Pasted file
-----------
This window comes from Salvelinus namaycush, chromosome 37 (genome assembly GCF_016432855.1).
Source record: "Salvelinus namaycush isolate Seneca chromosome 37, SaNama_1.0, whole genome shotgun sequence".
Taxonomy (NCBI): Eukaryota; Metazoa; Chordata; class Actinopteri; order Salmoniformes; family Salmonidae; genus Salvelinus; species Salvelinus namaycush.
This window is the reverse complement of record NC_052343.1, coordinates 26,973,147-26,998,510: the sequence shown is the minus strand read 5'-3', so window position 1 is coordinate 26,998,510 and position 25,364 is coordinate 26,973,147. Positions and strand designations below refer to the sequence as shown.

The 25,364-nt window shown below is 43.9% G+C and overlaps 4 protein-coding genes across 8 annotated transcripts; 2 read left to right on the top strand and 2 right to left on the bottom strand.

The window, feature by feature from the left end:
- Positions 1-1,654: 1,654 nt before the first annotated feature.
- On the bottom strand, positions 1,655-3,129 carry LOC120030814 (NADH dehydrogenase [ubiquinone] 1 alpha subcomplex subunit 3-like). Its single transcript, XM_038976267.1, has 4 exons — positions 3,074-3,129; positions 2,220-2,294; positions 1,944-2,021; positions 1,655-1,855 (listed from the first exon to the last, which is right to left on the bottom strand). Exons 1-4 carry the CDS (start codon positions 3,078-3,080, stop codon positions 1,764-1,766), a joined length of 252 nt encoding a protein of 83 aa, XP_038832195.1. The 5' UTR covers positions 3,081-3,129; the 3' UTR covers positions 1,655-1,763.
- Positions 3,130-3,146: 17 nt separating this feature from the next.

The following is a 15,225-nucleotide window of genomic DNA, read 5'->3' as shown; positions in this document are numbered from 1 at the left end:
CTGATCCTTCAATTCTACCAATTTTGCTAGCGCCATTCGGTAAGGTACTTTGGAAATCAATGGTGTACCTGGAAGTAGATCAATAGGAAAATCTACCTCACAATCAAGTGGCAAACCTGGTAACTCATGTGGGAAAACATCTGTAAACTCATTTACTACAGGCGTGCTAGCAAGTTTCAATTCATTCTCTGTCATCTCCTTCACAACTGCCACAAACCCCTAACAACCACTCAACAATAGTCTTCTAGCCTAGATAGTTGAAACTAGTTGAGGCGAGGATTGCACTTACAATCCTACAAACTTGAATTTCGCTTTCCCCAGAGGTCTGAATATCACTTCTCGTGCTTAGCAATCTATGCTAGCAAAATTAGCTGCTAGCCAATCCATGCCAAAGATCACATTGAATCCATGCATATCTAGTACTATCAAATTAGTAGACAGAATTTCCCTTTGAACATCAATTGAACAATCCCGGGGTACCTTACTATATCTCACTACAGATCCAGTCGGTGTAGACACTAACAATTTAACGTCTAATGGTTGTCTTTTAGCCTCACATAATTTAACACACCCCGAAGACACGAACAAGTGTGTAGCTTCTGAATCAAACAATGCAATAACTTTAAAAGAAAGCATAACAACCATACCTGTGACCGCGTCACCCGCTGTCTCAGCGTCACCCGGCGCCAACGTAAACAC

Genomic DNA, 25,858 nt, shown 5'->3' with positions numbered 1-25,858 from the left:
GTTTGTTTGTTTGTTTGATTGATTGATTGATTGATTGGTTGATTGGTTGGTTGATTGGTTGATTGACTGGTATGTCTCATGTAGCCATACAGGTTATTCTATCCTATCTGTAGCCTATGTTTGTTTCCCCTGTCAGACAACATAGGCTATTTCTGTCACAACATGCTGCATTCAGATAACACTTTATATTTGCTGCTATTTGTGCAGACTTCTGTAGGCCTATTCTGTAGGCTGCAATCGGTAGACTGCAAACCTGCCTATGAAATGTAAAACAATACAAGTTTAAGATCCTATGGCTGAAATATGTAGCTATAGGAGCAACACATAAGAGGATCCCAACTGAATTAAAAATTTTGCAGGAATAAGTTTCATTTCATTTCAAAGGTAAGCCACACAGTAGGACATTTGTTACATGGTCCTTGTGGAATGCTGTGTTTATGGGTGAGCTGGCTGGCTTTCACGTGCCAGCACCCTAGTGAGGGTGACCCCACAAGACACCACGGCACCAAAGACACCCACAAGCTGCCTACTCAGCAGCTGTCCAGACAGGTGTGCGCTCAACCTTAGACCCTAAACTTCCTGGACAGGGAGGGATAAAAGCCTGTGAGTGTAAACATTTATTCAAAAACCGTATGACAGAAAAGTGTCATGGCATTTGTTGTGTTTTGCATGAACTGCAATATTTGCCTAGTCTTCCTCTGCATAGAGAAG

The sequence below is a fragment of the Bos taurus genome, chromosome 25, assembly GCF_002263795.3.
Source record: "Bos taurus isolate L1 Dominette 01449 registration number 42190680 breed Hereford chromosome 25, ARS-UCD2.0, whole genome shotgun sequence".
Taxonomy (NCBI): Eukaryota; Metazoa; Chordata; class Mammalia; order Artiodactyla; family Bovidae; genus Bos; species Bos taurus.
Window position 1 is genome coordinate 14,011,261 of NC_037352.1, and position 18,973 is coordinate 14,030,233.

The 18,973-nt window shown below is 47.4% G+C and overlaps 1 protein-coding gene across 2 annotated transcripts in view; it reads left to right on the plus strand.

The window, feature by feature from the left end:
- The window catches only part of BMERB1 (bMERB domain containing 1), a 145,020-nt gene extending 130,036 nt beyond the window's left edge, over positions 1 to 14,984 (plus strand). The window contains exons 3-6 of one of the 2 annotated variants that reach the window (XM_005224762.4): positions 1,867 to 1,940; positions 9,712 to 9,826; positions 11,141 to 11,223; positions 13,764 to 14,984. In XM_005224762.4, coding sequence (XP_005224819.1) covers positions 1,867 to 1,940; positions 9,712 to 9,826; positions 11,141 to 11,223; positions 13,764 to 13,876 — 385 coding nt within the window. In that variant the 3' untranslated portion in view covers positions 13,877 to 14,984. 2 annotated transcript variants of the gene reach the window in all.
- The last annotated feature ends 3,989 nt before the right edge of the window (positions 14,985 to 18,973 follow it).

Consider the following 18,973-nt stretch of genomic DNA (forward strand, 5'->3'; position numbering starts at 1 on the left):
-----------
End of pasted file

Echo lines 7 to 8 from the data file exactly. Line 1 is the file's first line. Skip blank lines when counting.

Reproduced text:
- Positions 1-1,654: 1,654 nt before the first annotated feature.
- On the bottom strand, positions 1,655-3,129 carry LOC120030814 (NADH dehydrogenase [ubiquinone] 1 alpha subcomplex subunit 3-like). Its single transcript, XM_038976267.1, has 4 exons — positions 3,074-3,129; positions 2,220-2,294; positions 1,944-2,021; positions 1,655-1,855 (listed from the first exon to the last, which is right to left on the bottom strand). Exons 1-4 carry the CDS (start codon positions 3,078-3,080, stop codon positions 1,764-1,766), a joined length of 252 nt encoding a protein of 83 aa, XP_038832195.1. The 5' UTR covers positions 3,081-3,129; the 3' UTR covers positions 1,655-1,763.